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The Rhamondre Stevenson Extension Breaks a Time-Honored Belichickian Tradition of Not Paying Running Backs

Mark the date: June 20, 2024. That was the day when, to me, it felt like Bill Belichick's presence was truly gone from 1 Patriot Place. For decades, it was a known fact that the New England Patriots weren't exactly in the business of paying running backs, well, traditional bell cows anyway, elite money. That all changed yesterday when Rhamondre Stevenson, now the secondary prize of the 2021 draft class, inked a big four-year $36,000,000 pact.

On the surface, that doesn't sound big, but Mondre's new deal ranks sixth in the league in total value, average annual value ($9,000,000), and then seventh in practical guarantees ($17,000,000) among running backs. The shift in philosophy when it comes to paying running backs was well documented once free agency opened up in March, but the Patriots have been a team in this boat for decades. They ultimately never got a fair shot to re-sign Curtis Martin, but since then, they've treated that bell cow spot on the depth chart as a revolving door, and you can't deny the results of that through the 2000s and 2010s. That's just not in New England, by the way, but league-wide. Super Bowl winners have consistently not dedicated big money to the running back position for years. The 49ers this year would've been a significant aberration to the norm, but they, too, fell short of hoisting a Lombardi.

Now, despite everything I just said, I'm ultimately a fan of this extension, and here's why.

Right on the Threshold

Personally, I agree with the notion that paying running backs gigantic amounts of money is not in the best interest of building a title-contending NFL. Still, there's obviously a limit to that. Once you get into the eight-figure per year range, that's where you lose me. Toddy Gurley's Rams deal, Zeke Elliott's Cowboys deal, and Alvin Kamara's Saints deals are the more notable of such deals that feel like a hindrance to their respective teams at the time more than anything else (The recent CMC extension is a bit misleading since it mainly spreads his cap hits out and sets him up as a cut candidate post-2026, but I digress).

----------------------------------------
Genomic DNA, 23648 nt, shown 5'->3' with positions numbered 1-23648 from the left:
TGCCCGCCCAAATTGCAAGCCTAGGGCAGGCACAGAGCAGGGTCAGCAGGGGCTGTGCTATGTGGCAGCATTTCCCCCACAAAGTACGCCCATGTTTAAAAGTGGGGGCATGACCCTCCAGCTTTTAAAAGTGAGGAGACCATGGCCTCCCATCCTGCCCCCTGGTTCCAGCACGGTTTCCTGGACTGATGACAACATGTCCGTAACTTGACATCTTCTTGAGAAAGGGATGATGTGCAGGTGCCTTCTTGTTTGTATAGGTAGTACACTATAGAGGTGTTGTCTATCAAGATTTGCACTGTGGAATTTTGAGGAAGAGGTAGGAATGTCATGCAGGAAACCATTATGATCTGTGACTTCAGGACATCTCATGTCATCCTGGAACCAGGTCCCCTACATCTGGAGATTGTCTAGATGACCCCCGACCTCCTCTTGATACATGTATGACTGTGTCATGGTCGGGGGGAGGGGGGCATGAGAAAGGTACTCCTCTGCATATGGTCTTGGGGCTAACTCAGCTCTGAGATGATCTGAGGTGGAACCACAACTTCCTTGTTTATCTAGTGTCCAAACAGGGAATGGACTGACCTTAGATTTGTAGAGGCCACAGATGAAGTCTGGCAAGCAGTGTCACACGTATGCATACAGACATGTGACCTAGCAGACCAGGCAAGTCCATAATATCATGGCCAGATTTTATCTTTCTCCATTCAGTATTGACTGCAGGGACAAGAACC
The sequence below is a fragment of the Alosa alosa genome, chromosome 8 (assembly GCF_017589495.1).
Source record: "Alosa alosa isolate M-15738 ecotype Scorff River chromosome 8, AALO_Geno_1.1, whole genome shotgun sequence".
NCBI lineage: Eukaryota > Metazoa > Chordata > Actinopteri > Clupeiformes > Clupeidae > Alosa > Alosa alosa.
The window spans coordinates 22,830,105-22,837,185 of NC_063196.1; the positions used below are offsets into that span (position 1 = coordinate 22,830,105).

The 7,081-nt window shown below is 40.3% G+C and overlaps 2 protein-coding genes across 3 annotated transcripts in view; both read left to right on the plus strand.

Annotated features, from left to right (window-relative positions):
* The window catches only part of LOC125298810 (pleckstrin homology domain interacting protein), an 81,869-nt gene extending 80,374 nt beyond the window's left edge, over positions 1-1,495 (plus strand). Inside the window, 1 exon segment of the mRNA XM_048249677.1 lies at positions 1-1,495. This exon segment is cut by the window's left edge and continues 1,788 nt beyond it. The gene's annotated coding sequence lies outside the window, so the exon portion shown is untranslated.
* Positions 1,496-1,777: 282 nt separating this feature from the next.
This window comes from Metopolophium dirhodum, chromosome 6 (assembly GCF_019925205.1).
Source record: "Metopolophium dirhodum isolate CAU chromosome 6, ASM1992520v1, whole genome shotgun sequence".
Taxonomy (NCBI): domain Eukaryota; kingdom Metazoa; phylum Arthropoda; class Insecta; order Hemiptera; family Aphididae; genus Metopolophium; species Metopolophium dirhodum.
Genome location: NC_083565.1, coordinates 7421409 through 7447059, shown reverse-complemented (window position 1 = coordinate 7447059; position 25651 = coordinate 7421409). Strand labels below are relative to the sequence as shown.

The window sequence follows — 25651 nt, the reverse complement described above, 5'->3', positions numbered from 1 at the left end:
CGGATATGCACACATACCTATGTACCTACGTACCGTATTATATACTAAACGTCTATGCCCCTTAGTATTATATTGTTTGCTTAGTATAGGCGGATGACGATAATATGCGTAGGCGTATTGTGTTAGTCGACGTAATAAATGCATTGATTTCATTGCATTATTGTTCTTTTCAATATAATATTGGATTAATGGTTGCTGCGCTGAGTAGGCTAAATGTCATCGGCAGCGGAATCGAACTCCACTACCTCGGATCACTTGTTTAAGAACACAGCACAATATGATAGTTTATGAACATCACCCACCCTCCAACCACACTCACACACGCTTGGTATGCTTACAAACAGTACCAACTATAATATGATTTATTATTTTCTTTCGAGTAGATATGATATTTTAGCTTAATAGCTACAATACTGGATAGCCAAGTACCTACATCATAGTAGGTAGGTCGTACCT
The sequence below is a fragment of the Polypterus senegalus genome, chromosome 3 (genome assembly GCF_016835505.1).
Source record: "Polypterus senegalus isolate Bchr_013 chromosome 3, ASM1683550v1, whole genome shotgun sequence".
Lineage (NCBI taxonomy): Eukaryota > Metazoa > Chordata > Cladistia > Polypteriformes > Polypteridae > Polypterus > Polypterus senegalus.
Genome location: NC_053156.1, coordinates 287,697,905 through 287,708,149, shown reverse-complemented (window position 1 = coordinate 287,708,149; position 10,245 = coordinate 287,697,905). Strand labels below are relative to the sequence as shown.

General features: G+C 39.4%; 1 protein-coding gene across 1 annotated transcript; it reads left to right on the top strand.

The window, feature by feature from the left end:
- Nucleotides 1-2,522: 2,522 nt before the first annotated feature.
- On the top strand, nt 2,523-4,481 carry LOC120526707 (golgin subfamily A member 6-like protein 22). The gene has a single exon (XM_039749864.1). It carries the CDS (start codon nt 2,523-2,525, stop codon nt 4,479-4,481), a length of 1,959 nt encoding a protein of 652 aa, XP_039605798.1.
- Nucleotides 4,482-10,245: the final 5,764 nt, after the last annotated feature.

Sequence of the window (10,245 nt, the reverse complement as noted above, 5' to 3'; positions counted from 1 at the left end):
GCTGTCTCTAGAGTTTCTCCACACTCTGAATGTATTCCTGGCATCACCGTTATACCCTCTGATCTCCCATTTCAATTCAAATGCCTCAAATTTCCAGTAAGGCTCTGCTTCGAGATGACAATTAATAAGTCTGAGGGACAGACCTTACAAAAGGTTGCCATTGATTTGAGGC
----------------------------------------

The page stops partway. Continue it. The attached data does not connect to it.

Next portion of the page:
Not only is this Stevenson deal under eight figures annually, but the amount of cap space this deal takes up (as of the time of signing) is notably less than the five deals superseding his. On that basis, he's far closer to guys like James Connor, Joe Mixon, and D'Andre Swift than guys like Jonathan Taylor, CMC, or Kamara. The same case applies to the guaranteed money front, and on that note, this isn't a deal that made me want to pass out upon seeing the numbers.

Glue Guy

Another reason this is a good move for all involved parties is because Stevenson has done everything right since he was drafted. Allowing someone who's been a good teammate, a good player, and just someone who's homegrown and does things the right way to walk in free agency might not have been the best look for the franchise. Luckily, we don't have to worry about that now, as is the case with every new-gen Patriots player who got some dough this year.

I'm sure some may point out Stevenson's struggles last year as a runner and receiver, but there are clear, outlined reasons why his production dipped. Even then, once they got Sidy Sow in the mix-up front, 'Mondre had a very good six-game stretch until he got hurt in Week 12. Just take a look at these two charts compiled by Taylor Kyles.

Staying healthy will be a big part of the equation, of course, but 'Mondre has shown he can be a very good NFL-level running back, and I think he'll benefit from running in a scheme that did wonders for guys like Nick Chubb and Kareem Hunt.

A Chance to Reset the Record Books

Another thing to note about this extension is the future historical implications for Stevenson. Right now, he's 18th on the all-time team rushing yards list, and assuming he breaks the 1000-yard mark that he did in 2022, he could realistically leapfrog as many as 12 spots by the end of the year. Hypothetically speaking, should that happen, that would only put Kevin Faulk, Curtis Martin, Tony Collins, Jim Nance, and Sam "Bam" Cunningham between himself and the Patriot's All-Time Rushing Record.

5453 is the magic number, which by most team's standards isn't a ton, but think of all the great running backs who've donned a Patriots uniform, just not for long stretches. Stevenson now has time on his side, with five years to accumulate 3188 yards, and smart money would suggest he does so with time to spare. It feels weird talking about Stevenson in this all-time context, but he's undoubtedly a great talent with a genuine chance to cement himself as one of the first Patriots legend in the post-Brady era. Great job by Eliot Wolf and co.

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